The events of WWI wiped out a large portion of the male population and the three girls had hard time finding themselves husbands. The veterans returning from the front of WWI brought back their physical and mental wounds.   In those days marriage for many was a way to improve their financial standing and my grand parents decided to marry off their eldest daughter Arina (my mother) as soon as she turned 16 years old.

For the lack of a better husband, she was arranged to marry a deaf shoemaker from the neighbouring village. The other two sisters were still awaiting their turn. The wedding for Arina was celebrated in 1915.  The stubborn daughter did not want to marry a person she did not have romantic feelings for, but the parents insisted. Arina recalled many years later that her newlywed husband was a “good chap overall”, but was deaf and never spoke a word. He never laid a hand on her, or abuse her in any way, but the young girl had no romantic feelings for the man much older than her, and could not handle the idea of spending the rest of her life with someone who never speaks to her.   The following year she left him, and came back to her parents with a newly born baby.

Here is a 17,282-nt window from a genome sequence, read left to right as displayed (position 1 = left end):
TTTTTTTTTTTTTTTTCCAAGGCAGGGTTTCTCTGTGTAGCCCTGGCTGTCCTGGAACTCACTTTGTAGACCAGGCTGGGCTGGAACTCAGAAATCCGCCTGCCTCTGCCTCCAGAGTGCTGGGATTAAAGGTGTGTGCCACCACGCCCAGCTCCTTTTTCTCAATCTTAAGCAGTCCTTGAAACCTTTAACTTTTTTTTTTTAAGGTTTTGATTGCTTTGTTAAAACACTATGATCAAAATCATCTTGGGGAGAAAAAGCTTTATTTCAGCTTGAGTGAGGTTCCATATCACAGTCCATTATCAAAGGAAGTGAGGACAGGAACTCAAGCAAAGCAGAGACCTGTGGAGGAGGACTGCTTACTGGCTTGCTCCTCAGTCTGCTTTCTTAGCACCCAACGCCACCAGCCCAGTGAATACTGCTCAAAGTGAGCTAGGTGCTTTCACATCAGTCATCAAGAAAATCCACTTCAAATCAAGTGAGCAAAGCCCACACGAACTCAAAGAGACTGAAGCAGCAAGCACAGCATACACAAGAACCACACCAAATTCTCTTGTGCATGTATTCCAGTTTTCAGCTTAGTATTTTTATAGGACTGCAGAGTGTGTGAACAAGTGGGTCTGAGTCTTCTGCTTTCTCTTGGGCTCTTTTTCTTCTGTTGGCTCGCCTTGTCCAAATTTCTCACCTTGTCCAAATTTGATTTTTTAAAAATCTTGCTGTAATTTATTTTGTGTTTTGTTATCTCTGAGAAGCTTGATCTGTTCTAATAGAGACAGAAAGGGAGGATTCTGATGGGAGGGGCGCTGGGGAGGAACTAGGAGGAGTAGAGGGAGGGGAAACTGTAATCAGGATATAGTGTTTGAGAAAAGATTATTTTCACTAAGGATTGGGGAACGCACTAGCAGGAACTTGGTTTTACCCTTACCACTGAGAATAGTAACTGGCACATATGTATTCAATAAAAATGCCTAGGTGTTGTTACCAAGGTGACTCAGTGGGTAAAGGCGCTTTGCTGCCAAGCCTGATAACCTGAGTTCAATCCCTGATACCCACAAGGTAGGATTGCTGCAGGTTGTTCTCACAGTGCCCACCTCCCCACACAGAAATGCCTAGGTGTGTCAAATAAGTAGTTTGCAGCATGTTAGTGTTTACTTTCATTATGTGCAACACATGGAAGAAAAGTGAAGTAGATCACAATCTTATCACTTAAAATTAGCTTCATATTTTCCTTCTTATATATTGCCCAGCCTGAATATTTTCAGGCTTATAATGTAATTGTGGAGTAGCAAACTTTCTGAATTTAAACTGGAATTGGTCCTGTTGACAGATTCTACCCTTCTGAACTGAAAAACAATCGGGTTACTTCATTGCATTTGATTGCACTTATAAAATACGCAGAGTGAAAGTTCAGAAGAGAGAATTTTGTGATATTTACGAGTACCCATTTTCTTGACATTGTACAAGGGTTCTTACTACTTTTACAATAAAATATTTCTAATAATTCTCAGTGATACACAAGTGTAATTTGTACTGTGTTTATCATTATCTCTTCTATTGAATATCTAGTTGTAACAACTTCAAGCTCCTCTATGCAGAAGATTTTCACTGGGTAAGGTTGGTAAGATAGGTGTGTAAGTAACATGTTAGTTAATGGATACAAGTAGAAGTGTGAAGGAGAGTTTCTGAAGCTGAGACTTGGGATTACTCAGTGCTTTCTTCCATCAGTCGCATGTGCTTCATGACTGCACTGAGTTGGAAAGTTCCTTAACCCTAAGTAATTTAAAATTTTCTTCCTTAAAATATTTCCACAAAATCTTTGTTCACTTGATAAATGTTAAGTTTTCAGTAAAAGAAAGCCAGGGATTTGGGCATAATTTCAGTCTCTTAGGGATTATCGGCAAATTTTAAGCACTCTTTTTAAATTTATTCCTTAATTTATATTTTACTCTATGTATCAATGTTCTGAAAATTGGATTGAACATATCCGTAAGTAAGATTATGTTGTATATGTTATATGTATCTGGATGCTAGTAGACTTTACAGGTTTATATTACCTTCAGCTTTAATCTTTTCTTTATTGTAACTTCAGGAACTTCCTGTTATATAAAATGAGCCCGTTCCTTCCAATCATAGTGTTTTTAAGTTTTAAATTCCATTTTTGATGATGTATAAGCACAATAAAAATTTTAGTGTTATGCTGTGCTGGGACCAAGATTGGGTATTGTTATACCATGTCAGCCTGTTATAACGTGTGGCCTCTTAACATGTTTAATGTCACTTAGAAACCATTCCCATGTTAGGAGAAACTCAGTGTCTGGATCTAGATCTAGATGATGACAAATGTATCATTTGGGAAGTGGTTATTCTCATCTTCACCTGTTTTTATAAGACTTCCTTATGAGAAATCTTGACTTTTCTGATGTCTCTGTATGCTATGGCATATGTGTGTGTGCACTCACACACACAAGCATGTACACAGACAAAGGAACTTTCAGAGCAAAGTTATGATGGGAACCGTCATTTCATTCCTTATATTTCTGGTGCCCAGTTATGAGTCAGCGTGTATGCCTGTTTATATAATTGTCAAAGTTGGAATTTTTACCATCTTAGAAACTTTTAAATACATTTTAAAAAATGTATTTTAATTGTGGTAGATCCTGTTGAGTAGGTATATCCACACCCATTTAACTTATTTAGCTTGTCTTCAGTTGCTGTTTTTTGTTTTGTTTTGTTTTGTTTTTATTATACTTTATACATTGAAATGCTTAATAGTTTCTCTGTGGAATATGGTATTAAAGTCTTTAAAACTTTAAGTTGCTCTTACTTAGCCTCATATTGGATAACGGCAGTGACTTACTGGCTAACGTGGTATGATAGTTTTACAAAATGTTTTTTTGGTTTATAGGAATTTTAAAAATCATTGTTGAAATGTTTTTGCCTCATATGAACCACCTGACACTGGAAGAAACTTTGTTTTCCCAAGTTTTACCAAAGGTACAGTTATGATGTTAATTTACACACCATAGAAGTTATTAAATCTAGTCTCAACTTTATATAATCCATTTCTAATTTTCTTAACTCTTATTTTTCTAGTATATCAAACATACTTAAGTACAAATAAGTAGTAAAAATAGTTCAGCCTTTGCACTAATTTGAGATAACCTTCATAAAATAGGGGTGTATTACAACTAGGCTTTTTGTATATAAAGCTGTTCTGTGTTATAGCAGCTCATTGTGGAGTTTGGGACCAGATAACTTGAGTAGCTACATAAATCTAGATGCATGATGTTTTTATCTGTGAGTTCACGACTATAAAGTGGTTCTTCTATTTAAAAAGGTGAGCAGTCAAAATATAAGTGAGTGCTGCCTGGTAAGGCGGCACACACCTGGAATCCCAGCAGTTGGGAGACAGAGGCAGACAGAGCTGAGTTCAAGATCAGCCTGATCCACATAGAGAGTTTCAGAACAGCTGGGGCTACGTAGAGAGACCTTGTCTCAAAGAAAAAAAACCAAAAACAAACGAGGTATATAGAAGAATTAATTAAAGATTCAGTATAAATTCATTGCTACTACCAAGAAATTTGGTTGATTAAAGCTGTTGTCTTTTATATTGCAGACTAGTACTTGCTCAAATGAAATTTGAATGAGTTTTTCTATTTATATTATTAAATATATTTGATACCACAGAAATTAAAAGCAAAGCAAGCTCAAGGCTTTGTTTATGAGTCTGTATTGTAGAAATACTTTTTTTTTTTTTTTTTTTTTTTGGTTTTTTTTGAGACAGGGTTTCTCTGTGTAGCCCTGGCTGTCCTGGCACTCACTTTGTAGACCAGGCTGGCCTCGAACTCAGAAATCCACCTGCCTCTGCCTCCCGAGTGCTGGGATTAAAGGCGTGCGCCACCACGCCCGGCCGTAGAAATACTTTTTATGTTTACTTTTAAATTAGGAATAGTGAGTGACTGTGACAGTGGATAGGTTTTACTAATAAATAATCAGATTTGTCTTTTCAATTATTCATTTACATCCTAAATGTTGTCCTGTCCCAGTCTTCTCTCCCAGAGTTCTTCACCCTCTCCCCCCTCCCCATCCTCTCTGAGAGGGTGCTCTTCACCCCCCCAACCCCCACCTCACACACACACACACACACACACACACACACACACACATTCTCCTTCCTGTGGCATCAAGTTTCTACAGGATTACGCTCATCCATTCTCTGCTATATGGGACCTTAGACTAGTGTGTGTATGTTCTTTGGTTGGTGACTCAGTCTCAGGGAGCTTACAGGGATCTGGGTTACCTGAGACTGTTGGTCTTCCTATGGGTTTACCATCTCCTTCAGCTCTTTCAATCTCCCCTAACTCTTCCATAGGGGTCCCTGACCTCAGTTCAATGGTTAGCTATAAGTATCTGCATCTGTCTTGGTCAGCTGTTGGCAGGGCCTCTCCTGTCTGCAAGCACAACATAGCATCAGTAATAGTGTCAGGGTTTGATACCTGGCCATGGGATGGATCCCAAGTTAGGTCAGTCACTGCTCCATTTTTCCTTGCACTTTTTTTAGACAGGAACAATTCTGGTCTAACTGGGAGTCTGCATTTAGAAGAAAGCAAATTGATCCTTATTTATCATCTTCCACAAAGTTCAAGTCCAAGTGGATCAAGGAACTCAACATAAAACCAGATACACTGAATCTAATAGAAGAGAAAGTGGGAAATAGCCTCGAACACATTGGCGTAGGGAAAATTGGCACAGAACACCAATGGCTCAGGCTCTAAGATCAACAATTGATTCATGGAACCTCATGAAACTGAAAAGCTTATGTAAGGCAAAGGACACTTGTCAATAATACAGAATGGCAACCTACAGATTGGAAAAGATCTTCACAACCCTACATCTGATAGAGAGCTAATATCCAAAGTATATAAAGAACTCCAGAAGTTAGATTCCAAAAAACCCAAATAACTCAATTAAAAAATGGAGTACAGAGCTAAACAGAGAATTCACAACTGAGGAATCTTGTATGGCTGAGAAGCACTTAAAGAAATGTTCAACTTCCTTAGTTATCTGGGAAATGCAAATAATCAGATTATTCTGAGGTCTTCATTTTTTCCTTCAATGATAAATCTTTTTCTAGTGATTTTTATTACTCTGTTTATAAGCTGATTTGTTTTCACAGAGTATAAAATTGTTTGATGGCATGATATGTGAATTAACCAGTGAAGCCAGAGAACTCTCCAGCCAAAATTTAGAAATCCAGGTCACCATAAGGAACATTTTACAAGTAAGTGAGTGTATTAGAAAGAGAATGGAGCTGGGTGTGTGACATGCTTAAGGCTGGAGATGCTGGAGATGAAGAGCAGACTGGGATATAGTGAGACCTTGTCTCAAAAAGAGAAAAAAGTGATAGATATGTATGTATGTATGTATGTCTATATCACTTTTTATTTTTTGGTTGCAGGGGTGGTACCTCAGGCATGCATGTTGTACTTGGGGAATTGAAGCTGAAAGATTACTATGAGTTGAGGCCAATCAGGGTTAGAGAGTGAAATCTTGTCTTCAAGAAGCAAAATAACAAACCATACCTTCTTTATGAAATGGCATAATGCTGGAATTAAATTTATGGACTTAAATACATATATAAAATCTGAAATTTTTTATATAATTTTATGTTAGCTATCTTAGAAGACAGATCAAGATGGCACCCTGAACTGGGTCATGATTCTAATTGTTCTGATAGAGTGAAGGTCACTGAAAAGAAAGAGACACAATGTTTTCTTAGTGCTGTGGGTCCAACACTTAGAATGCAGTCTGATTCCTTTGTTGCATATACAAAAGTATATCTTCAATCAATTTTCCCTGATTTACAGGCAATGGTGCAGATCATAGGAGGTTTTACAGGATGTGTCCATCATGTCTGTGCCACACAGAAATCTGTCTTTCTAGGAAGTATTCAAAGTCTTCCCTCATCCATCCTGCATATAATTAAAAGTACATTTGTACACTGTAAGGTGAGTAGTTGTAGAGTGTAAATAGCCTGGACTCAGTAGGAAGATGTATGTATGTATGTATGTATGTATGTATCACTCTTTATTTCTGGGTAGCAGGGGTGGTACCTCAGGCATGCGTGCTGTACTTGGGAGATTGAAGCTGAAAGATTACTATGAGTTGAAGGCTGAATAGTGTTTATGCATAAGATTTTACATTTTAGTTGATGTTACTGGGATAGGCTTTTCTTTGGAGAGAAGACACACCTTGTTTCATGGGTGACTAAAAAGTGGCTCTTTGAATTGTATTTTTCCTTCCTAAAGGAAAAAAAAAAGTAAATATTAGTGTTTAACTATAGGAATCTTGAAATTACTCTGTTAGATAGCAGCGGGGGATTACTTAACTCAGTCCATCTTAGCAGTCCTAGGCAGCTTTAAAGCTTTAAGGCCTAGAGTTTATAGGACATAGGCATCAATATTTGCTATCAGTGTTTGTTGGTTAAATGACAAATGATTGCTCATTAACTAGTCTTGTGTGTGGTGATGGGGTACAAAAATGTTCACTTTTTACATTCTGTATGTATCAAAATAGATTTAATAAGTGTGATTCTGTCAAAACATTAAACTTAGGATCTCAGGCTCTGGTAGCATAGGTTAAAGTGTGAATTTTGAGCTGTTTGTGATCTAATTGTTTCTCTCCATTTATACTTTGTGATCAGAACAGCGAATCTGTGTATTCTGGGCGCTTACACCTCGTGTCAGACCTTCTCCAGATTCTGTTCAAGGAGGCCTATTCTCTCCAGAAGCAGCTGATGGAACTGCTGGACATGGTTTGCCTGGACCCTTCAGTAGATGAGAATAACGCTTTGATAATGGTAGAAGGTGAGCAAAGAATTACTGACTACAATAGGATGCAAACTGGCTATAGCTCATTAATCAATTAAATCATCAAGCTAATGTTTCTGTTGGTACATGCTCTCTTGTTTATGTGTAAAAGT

My grand-father was furious.  This situation did not improve his financial situation and on the contrary made it worst, as now they had to provide for an additional child.  Secondly, the pressure of the social norms of what was acceptable in their very conservative Orthodox Christian community made things worse, as the family was running a risk of becoming a social outcast.  The parents and the community put a lot of pressure on Arina to return to her husband. At some point she was literally left on the street with no place to go with a small child in her arms. The social norms dictated that the wife could not leave her husband no matter what.  But shortly thereafter their entire world collapsed, taking all the social norms down the drain with it, in the aftermath of the Communist Revolution of 1917, and the Civil war that followed.